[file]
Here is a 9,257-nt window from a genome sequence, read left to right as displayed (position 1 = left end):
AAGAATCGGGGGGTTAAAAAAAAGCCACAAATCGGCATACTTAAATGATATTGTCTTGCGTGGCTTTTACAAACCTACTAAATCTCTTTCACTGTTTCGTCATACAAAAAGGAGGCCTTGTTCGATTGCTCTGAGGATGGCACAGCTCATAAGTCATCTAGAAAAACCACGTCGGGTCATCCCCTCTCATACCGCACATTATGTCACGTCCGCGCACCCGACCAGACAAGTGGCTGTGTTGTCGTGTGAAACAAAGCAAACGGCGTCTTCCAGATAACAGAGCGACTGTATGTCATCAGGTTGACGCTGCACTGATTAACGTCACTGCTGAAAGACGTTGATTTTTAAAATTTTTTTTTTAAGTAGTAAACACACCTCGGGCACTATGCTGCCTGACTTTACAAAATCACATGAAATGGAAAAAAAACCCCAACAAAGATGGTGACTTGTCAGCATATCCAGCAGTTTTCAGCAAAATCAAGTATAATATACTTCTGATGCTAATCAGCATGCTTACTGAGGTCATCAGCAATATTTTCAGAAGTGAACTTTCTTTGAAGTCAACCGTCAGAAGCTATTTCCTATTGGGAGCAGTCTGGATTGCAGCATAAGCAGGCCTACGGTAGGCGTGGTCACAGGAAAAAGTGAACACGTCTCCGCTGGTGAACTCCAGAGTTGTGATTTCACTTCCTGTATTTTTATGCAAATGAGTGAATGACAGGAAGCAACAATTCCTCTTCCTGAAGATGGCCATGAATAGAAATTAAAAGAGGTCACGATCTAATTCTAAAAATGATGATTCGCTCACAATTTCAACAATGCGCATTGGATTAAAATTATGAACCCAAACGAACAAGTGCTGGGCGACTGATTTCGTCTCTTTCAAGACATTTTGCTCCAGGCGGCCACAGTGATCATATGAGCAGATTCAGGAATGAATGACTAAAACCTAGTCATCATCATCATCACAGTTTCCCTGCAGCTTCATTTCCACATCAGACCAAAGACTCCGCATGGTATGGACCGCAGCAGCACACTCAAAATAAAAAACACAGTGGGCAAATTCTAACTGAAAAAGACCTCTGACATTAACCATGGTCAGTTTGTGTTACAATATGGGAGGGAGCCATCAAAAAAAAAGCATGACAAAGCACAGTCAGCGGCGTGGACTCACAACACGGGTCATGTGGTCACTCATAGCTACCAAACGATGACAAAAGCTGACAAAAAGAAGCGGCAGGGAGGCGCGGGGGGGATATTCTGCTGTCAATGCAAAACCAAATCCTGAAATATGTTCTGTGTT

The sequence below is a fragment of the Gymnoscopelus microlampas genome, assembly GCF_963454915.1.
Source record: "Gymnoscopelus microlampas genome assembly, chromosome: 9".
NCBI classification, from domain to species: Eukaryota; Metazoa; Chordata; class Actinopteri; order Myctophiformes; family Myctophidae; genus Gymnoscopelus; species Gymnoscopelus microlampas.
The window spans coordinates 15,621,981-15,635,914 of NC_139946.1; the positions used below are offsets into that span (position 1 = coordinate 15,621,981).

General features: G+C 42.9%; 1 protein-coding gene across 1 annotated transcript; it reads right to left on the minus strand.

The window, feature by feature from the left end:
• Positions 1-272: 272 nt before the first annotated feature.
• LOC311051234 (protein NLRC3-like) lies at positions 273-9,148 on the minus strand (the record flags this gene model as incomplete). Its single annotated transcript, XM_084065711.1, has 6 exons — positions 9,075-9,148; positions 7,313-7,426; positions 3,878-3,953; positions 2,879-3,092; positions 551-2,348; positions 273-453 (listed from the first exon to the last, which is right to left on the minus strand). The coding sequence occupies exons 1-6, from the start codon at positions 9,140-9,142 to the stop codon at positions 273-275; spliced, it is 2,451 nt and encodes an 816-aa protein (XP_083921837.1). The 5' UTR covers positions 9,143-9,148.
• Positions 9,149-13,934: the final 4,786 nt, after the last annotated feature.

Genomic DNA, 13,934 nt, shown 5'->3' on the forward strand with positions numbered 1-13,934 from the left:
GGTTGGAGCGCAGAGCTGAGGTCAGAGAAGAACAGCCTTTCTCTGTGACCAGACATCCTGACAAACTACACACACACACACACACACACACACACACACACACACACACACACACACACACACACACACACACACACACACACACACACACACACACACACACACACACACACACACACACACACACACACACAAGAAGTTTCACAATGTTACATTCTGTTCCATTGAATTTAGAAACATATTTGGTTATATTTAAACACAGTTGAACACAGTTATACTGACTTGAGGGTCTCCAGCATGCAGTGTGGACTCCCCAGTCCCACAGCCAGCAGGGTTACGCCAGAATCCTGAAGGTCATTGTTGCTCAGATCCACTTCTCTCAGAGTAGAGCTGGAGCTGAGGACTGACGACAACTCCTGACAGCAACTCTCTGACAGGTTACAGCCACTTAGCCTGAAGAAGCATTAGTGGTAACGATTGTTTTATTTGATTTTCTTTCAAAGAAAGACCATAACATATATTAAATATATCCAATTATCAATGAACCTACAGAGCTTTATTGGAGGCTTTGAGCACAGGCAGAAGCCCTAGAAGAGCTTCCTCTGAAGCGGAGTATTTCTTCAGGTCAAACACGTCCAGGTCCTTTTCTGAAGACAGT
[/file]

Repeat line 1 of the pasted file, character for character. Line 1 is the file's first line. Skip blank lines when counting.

Here is a 9,257-nt window from a genome sequence, read left to right as displayed (position 1 = left end):